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How Much Does Sprawl Cost American Commuters?

More than $107 billion annually, or about $1,400 per commuter, a new analysis finds. 
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Flickr/Daniel Lobo

How do you quantify the cost of sprawl? There are so many, after all. For local governments, the cost of single-family homes and shopping malls tend to outweigh the tax benefits. Sprawl drives up fuel and energy consumption, commute times, and per capita land use, and drives down individual health, physical activity, and even psychological well-being. A 2015 report by LSE Cities and the Victoria Transport Policy Institute bundled together a number of those outcomes, and estimated in very broad strokes that sprawl costs the U.S. close to $1 trillion every year.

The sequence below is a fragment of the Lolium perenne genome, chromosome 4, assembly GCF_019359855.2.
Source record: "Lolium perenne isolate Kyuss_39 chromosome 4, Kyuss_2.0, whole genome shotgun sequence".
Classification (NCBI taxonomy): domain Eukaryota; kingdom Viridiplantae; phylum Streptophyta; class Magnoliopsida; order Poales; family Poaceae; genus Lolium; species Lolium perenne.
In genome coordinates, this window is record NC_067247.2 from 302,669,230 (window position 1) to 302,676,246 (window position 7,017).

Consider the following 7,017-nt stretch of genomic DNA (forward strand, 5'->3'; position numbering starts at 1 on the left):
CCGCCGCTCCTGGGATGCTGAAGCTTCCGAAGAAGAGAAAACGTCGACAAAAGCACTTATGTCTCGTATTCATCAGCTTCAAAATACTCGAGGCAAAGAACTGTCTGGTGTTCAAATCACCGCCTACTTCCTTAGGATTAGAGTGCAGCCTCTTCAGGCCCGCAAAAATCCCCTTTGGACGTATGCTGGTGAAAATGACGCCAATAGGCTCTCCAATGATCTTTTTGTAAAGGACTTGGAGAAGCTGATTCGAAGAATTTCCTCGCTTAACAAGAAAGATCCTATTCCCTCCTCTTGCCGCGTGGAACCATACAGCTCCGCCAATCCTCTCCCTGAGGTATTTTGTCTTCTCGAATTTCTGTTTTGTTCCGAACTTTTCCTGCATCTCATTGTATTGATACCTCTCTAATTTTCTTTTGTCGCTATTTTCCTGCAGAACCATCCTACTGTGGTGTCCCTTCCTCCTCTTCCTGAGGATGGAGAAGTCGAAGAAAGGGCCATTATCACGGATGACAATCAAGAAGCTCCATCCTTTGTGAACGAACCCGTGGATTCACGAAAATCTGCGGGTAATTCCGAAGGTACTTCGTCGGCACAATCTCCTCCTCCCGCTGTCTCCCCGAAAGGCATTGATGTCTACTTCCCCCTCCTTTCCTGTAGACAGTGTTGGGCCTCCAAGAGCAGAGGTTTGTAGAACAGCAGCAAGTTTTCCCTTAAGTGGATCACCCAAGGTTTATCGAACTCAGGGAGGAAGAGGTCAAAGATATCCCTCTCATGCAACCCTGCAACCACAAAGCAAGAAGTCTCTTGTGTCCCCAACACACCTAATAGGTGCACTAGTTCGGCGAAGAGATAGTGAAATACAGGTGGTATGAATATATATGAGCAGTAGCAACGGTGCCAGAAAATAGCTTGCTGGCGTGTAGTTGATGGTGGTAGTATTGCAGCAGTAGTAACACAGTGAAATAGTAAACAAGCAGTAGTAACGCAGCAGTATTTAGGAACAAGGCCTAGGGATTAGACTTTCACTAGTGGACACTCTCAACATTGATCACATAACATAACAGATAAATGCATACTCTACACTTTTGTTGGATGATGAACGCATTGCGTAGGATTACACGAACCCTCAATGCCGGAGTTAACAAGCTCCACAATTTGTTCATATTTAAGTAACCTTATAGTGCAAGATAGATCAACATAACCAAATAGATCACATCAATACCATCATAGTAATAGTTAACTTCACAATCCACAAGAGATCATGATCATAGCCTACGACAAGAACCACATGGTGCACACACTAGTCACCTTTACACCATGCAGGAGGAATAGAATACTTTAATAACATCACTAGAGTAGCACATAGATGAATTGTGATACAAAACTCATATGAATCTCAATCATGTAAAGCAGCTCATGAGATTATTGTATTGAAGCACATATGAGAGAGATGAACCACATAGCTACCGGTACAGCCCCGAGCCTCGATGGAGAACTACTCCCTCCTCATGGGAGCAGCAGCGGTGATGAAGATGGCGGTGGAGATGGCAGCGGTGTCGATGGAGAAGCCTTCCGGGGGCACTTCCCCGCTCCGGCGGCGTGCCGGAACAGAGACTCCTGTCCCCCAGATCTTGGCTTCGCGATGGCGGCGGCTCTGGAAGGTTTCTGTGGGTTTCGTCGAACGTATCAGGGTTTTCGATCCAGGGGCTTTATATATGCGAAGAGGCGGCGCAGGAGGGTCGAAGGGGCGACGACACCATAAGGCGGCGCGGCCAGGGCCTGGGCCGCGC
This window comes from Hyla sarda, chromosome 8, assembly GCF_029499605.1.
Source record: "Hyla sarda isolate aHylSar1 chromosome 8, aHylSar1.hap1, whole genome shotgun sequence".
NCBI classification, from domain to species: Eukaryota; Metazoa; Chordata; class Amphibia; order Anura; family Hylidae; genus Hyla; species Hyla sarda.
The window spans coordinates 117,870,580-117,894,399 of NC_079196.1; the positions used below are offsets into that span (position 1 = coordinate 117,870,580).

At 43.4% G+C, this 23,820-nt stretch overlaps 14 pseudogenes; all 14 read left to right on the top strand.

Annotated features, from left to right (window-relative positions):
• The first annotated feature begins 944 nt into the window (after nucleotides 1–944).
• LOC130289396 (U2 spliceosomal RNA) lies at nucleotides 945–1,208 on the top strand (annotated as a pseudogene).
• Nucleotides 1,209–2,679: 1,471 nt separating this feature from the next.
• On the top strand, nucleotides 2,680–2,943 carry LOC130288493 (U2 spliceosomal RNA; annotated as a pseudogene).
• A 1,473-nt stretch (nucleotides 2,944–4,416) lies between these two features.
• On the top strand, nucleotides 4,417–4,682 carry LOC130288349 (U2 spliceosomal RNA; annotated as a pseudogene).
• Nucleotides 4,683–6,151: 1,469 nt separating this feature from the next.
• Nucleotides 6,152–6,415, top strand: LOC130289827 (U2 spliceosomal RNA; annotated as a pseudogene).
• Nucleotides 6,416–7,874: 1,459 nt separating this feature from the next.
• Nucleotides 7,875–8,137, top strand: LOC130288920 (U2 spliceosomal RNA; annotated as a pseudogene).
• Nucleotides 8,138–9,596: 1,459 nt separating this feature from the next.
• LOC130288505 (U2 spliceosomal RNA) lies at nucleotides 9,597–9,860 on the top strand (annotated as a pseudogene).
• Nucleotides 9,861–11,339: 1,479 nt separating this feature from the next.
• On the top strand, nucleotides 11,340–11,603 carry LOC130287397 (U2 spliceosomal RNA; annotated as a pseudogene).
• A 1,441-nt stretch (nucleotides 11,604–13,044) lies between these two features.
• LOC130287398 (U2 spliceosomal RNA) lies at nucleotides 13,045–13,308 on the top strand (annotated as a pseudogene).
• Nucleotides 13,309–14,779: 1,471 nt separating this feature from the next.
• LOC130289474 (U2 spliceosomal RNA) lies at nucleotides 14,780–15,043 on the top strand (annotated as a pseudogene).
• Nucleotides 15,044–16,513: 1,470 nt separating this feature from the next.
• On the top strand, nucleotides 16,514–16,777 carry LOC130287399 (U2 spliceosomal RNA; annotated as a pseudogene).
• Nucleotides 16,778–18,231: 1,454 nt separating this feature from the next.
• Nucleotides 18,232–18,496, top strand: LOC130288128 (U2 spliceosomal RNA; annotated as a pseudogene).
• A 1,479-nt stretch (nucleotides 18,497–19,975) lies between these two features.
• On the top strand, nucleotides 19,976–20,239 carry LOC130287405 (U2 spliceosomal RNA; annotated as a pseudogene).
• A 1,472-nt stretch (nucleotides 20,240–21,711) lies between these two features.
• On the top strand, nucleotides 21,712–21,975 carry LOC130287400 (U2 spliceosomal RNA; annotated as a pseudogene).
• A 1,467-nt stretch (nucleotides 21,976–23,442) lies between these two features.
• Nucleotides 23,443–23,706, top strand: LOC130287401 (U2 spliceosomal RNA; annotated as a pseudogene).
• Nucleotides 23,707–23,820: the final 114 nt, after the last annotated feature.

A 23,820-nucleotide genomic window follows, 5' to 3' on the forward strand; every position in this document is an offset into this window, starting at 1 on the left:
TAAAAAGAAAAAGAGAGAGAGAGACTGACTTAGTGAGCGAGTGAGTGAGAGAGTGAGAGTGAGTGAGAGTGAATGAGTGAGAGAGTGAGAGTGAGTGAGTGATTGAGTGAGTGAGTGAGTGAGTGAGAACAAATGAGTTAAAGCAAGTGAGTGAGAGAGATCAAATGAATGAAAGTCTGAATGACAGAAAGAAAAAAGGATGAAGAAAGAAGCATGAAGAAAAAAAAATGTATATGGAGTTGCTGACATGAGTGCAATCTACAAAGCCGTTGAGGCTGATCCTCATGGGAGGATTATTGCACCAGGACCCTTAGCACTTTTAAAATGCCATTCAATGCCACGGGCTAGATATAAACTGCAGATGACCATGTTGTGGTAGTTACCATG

Now, Daniel Hertz of City Observatory has come up with a more targeted approach to index the price of spread-out development, in time and money, for American workers.